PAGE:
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Neurodevelopmental Trajectory of HIV-Infected Children Accessing Care in Kinshasa, Democratic Republic of Congo

Van Rie, Annelies MD, PhD*; Dow, Anna MSPH*; Mupuala, Aimee MD; Stewart, Paul PhD

JAIDS Journal of Acquired Immune Deficiency Syndromes: December 2009 - Volume 52 - Issue 5 - p 636-642
doi: 10.1097/QAI.0b013e3181b32646
Epidemiology and Social Science

Objective: To assess the effect of HIV care (including highly active antiretroviral therapy if eligible) on neurodevelopment.

Design: Prospective cohort study.

Methods: Motor and mental development of 35 HIV-infected children (aged 18-71 months) was assessed at entry into care and after 6 and 12 months using age-appropriate tools. Developmental trajectory was compared with 35 HIV-uninfected, affected, and 90 control children using linear mixed-effects models. Effects of age (≤ or >29 months) and timing of entry into care (before or after highly active antiretroviral therapy eligibility) were explored in secondary analyses.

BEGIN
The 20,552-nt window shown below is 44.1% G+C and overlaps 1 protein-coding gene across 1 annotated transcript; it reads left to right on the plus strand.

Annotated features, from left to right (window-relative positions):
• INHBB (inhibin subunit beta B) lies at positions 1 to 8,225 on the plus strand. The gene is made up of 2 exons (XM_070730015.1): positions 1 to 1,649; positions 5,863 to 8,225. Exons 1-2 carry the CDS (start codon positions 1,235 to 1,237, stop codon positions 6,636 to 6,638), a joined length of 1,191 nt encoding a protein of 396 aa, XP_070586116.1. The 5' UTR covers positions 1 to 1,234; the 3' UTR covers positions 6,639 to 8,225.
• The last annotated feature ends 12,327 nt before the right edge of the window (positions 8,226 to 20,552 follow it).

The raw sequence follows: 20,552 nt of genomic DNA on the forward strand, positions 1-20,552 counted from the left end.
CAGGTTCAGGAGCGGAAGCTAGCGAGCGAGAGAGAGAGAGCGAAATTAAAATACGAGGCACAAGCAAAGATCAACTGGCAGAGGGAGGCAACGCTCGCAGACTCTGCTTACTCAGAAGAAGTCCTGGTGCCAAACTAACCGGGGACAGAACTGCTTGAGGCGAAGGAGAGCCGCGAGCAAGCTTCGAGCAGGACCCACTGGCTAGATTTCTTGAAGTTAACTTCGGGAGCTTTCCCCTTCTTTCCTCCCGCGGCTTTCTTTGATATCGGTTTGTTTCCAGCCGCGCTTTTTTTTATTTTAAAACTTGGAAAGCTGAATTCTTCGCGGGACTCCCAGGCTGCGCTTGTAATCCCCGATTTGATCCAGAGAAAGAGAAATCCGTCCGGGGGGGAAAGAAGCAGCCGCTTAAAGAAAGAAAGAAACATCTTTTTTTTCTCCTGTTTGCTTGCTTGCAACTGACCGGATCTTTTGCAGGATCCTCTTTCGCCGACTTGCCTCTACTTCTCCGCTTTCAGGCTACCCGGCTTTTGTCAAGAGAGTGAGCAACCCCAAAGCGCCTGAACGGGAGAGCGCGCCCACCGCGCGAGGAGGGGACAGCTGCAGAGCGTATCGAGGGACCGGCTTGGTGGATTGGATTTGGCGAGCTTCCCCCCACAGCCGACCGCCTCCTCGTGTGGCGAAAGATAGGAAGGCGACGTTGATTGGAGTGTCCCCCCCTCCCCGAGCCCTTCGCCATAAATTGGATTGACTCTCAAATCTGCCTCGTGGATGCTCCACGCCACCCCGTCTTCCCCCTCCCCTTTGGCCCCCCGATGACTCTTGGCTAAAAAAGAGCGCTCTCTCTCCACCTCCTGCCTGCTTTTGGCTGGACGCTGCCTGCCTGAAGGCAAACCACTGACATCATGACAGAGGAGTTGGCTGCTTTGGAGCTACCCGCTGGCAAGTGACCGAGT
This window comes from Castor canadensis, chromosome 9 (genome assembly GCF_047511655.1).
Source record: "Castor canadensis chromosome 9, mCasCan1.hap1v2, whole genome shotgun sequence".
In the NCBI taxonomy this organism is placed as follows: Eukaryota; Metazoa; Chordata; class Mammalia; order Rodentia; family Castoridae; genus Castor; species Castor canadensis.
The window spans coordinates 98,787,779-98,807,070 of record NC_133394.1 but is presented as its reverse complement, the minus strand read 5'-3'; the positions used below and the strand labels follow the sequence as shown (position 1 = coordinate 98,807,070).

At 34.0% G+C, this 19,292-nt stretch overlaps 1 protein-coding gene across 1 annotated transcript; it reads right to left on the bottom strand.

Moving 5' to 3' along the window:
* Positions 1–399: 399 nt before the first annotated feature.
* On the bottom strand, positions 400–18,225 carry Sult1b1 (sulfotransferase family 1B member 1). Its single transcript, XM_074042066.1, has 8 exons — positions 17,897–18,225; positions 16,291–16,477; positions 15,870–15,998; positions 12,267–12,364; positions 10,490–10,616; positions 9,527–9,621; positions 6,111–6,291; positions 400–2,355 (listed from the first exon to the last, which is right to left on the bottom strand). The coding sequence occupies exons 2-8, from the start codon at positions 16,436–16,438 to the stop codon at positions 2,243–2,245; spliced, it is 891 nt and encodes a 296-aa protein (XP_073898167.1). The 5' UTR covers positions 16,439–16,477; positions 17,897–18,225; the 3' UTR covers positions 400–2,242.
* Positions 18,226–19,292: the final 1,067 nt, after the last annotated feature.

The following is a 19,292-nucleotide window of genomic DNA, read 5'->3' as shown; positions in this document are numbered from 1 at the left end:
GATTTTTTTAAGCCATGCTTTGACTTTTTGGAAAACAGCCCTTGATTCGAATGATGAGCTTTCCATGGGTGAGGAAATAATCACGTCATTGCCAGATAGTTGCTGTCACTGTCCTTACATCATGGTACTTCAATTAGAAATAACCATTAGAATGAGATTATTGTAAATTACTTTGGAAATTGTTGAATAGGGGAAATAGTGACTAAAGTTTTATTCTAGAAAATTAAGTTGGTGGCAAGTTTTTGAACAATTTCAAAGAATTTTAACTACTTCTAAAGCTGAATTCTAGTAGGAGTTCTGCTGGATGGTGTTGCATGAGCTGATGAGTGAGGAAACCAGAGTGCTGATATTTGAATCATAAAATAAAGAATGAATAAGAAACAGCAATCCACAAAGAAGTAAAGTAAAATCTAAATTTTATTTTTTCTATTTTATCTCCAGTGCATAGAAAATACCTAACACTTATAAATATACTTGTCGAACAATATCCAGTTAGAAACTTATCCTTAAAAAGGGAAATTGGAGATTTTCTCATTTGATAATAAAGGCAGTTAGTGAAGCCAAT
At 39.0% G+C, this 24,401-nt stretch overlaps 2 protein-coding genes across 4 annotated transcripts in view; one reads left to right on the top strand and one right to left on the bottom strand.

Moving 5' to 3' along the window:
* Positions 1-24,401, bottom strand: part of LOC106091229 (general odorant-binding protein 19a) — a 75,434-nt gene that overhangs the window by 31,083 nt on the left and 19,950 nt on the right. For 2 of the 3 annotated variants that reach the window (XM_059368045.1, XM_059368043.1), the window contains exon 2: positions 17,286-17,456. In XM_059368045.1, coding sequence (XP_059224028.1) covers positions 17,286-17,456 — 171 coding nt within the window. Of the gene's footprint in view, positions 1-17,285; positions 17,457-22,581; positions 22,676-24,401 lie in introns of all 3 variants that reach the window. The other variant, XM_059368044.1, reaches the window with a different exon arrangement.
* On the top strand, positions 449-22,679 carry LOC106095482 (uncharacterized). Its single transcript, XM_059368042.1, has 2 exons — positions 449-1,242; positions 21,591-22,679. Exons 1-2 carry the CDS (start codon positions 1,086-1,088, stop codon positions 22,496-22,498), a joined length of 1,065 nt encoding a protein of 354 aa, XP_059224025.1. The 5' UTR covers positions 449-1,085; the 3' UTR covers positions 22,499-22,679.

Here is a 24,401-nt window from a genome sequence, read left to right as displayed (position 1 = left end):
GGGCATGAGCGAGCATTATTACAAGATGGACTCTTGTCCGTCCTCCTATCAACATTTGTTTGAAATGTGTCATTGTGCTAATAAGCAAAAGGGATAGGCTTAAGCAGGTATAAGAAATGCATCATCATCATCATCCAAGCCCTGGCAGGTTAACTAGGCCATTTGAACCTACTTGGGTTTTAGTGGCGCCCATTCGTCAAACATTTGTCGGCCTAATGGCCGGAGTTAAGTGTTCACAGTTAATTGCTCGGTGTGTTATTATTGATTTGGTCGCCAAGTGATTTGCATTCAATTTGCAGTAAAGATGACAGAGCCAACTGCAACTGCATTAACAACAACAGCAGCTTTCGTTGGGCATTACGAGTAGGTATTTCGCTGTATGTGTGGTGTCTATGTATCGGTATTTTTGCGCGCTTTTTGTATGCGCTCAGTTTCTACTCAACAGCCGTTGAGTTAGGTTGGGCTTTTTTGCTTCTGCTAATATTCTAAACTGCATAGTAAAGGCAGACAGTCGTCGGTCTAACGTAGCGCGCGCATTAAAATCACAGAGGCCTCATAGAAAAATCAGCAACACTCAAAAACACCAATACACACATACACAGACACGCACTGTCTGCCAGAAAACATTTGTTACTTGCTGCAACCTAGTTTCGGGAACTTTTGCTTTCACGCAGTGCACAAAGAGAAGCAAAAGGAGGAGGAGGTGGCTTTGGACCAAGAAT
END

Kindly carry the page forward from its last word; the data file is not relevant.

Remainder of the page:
Results: At baseline, HIV-infected children had the lowest, control children the highest, and HIV-uninfected affected children intermediate mean developmental scores. After 1 year of care, HIV-infected children achieved mean motor and cognitive scores that were similar to HIV uninfected, affected children although lower compared with control children. Overall, HIV-infected children experienced accelerated motor development but similar gains in cognitive development compared with control children. Exploratory analyses suggest that younger children and those presenting early may experience accelerated greater gains in development.

Conclusions: HIV-infected children accessing care experience improved motor development, and may, if care is initiated at a young age or an early stage of the disease, also experience gains in cognitive development.

From the *Department of Epidemiology, The University of North Carolina at Chapel Hill, Chapel Hill, NC; †Department of Pediatrics, The University of Kinshasa, Kinshasa, the Democratic Republic of Congo; and ‡Department of Biostatistics, The University of North Carolina at Chapel Hill, Chapel Hill, NC.

Received for publication February 4, 2009; accepted May 22, 2009.

Supported by a grant from the National Institutes of Health, Fogarty International Center, and National Institute of Mental Health (grant R21 MH071214).

Correspondence to: Annelies Van Rie, MD, PhD, Department of Epidemiology, The University of North Carolina at Chapel Hill, Chapel Hill, NC 27599-7435 (e-mail:

© 2009 Lippincott Williams & Wilkins, Inc.